Dear Dr. Donna - Advice on Continuing Therapy

Dr. Donna L. Roberts

Sane Advice for an Insane World

Dear Dr. Donna

I’ve been in therapy for 14 years with only one 4-month break. Is there a point where it’s okay to just say, “Enough. I’m never going to get any better than this.” I’m still carrying the wounds inflicted on me from babyhood until I finally left my family of origin. I’ve asked my therapist about quitting therapy but have been advised against it.

Must I remain in therapy for the rest of my life?

- Questioning the Journey

Dr. Donna Says . . .

Dear Questioning,

Self-improvement of any kind is a complicated, individualized and often messy process. In many ways, it is a lifelong endeavor. However, what you are really asking, is about the process of therapy — which is perhaps even more complicated, individualized and messy.

Depending on the therapeutic orientation, the process is long- or short-term, more general or more focused, past or present oriented. For example, Psychoanalysis typically consists of a long-term, in-depth exploration of one’s defense mechanisms and complexes, rooted in childhood. It’s a lengthy, circuitous journey through the psyche. In contrast, Brief Therapy is, as the name indicates, more short-term, and it is typically focused on a specific set of practical goals. It is meant to address functioning in everyday life and is not necessarily concerned with examining the whys and wherefores of how the dysfunctional behavior developed. And there are many orientations (and variations) that fall in between these ends of the continuum — Behavioral, Cognitive, Gestalt, Humanistic, Rational-Emotive, etc.

That said, ALL forms of therapy have (or should have) the patient’s well-being as the primary focus. Therapy is a one-sided relationship. The patient’s needs are paramount.

So, you first have to determine some clear definitions of what you want out of therapy — to understand yourself better, to feel better, to be able to function at fill in the blank better, to control a behavior? Do you want a safe place to explore your inner psyche for an indefinite period or do you want to combat your anxiety so you can function better at work? I know that we all want all of these things all the time, but the process of really determining what you want out of therapy will help you focus and make progress. It doesn’t have to have the perfect clarity of a business plan and it can change over time, but it helps ground you and is a place to start.

When you have some of those answers you can begin to see what form of therapy would be a “best fit.” If you really don’t want to hash out all the drama of your potty training and its long-term effects on your need to please, then Psychoanalysis is probably not for you right now. Ok, that was terribly tongue-in-cheek and cliché, but you get my point. I love the Psychoanalytic perspective and truly value its contributions to mental health and the field of psychology, but it’s definitely not for everyone.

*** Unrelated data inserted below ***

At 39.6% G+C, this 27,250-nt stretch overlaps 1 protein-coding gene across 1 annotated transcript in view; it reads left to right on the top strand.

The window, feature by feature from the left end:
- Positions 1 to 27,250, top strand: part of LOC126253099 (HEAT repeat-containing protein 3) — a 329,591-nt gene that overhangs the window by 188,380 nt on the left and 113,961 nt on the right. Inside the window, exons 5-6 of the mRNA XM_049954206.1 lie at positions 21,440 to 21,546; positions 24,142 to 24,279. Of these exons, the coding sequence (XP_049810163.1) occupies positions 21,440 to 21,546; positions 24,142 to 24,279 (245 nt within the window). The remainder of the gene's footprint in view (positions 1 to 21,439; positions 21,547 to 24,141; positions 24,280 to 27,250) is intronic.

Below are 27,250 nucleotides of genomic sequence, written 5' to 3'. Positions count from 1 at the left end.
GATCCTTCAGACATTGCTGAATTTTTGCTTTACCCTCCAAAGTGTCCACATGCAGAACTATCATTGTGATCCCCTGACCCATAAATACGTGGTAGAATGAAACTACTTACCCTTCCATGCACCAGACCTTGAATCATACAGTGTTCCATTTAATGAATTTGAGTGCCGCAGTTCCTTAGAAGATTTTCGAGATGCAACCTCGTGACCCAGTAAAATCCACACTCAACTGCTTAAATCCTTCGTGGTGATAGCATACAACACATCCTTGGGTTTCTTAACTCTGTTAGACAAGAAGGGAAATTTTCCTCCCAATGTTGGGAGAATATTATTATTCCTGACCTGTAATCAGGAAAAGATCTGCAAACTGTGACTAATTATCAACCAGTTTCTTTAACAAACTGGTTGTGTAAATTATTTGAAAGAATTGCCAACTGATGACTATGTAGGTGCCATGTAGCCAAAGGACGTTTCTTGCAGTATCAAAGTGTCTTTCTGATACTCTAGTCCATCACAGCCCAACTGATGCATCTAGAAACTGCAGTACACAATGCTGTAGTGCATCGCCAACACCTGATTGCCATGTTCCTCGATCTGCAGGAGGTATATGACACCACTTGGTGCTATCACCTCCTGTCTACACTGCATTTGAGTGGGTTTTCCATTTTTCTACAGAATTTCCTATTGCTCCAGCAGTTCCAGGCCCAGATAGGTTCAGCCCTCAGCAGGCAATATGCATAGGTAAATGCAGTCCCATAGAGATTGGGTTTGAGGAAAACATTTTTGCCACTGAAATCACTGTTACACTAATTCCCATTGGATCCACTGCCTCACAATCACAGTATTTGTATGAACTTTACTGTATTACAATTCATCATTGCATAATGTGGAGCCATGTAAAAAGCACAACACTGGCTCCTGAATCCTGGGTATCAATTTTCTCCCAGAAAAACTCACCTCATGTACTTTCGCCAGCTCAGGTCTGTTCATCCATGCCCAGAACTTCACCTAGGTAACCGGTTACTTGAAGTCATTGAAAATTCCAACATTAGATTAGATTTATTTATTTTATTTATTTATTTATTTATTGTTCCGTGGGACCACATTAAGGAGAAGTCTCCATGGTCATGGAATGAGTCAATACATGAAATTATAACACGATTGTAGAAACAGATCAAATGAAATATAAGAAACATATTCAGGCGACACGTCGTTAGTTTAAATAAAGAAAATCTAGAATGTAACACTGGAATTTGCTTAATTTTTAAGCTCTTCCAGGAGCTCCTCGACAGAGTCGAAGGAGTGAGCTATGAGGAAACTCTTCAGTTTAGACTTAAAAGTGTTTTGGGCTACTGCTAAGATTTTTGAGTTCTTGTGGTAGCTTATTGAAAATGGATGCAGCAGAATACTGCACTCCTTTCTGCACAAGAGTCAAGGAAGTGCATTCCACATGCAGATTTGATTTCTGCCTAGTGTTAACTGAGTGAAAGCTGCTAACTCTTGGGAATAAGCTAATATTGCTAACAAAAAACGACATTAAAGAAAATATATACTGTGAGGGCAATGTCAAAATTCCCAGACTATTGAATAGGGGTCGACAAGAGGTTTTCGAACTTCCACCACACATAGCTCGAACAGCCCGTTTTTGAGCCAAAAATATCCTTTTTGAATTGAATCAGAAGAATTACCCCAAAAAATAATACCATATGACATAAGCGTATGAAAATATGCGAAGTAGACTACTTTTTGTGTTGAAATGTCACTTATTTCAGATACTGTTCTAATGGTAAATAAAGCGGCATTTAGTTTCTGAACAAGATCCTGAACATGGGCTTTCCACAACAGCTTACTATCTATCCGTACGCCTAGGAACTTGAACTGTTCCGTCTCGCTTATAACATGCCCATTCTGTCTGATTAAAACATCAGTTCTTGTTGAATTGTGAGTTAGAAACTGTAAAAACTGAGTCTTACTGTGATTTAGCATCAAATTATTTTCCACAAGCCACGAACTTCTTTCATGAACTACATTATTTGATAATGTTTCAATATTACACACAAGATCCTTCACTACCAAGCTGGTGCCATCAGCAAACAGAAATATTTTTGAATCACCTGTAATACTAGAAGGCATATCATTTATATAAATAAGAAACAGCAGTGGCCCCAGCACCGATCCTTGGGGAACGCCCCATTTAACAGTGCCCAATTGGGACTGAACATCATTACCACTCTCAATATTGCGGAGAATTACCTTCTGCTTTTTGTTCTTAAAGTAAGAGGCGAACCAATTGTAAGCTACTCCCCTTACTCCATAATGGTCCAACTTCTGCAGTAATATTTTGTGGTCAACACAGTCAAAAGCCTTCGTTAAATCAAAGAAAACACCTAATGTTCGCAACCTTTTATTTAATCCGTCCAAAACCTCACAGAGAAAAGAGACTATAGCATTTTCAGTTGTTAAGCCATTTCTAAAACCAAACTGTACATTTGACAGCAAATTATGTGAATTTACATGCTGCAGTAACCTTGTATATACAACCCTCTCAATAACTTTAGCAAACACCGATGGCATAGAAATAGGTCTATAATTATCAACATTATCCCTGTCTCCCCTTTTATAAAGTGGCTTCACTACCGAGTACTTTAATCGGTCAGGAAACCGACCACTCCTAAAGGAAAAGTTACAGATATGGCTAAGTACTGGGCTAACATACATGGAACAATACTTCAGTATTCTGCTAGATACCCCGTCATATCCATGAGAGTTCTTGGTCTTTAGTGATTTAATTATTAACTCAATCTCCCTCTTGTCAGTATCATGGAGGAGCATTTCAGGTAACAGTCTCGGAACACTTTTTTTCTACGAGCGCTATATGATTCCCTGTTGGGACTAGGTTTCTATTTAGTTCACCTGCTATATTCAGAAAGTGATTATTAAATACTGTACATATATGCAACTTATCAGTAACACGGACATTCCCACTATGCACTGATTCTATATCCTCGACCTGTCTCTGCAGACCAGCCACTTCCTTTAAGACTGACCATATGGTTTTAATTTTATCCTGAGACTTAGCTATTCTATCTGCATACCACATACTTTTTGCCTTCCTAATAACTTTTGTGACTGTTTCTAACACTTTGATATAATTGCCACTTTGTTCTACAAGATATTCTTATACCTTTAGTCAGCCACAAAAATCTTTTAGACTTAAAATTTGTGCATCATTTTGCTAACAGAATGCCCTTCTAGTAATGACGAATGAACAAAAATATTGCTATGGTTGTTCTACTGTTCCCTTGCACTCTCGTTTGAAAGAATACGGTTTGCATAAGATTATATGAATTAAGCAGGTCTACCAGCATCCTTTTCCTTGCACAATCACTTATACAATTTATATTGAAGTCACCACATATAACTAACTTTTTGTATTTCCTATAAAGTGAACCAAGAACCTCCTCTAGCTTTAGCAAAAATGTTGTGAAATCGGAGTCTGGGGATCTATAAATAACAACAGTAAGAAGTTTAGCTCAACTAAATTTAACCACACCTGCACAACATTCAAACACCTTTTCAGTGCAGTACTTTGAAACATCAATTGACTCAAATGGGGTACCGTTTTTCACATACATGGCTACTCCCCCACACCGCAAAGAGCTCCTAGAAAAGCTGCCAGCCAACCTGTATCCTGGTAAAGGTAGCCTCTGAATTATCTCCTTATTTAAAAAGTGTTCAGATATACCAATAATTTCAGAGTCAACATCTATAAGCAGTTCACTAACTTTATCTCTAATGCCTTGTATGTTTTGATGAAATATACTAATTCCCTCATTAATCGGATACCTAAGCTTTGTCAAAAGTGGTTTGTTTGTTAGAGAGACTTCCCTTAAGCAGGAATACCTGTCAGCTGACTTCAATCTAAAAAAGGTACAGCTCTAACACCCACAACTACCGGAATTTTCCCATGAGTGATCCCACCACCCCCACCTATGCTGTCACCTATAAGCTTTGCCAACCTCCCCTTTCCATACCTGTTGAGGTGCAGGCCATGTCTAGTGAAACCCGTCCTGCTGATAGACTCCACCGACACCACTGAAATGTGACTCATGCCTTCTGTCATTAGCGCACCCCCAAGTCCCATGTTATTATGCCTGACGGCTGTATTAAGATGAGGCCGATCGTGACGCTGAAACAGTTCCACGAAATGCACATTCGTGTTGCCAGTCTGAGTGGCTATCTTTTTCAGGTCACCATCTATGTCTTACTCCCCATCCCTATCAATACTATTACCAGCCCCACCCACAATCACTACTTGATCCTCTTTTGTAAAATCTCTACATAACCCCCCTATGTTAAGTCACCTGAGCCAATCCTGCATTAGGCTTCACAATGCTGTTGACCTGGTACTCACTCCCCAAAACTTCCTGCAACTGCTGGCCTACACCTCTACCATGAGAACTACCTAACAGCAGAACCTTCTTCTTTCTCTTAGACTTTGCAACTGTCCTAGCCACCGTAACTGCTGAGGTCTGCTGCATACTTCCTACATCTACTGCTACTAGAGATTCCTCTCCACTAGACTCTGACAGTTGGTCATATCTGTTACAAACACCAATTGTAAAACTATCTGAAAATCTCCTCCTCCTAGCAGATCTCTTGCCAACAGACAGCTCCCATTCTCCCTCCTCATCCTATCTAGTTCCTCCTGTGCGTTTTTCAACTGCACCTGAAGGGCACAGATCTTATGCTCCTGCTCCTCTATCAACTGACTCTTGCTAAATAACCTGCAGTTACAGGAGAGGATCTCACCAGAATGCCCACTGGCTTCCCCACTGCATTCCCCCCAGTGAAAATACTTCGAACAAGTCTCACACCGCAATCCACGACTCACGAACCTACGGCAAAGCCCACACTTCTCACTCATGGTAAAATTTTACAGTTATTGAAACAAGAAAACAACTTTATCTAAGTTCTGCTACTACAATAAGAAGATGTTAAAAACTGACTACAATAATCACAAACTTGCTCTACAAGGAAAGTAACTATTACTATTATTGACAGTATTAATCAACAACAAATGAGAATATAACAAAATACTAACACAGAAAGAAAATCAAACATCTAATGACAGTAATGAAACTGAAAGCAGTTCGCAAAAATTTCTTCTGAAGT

Regarding the question of quitting therapy . . . all patients question the value of therapy at some point in the journey. After all, it’s not easy and it ebbs and flows. Everyone has times when they don’t feel they are making any progress. It is important not to ignore these feelings. They too are part of the process.

When patients ask the question about discontinuing therapy, that needs to become the focus of the session (or sessions). It is a signal to reexamine where we are, how far we have come, where we are going, and if, perchance we are off track. It may also be a time to ponder whether our journey together is, in fact, done. Have we gone as far as we can, or as far as the patient wants to go together? And beyond that, is the patient done with therapy as a whole, or do they need to move on to another form of therapy or another therapist? In any case, if you are feeling some level of discontent or confusion with your current therapy, you owe it to yourself (and your therapist owes it to you) to examine those feelings. While no therapy is a guaranteed fix-all, it needs to be a fulfilling part of your life in which you feel that you are making progress, even when that is uncomfortable and messy.

I wish you the best in your journey.

- Dr. Donna

Photo by cottonbro from Pexels

Recommended Reading

For more info on these topics take a look at the following titles:

Choosing Therapy: A Guide to Getting What You Need by Ilyana Romanovsky

Essential Psychotherapies: Theory and Practice Fourth Edition by Stanley B. Messer, Nadine J. Kaslow

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Writer and university professor researching media psych, generational studies, addiction psychology, human and animal rights, and the intersection of art and psychology.


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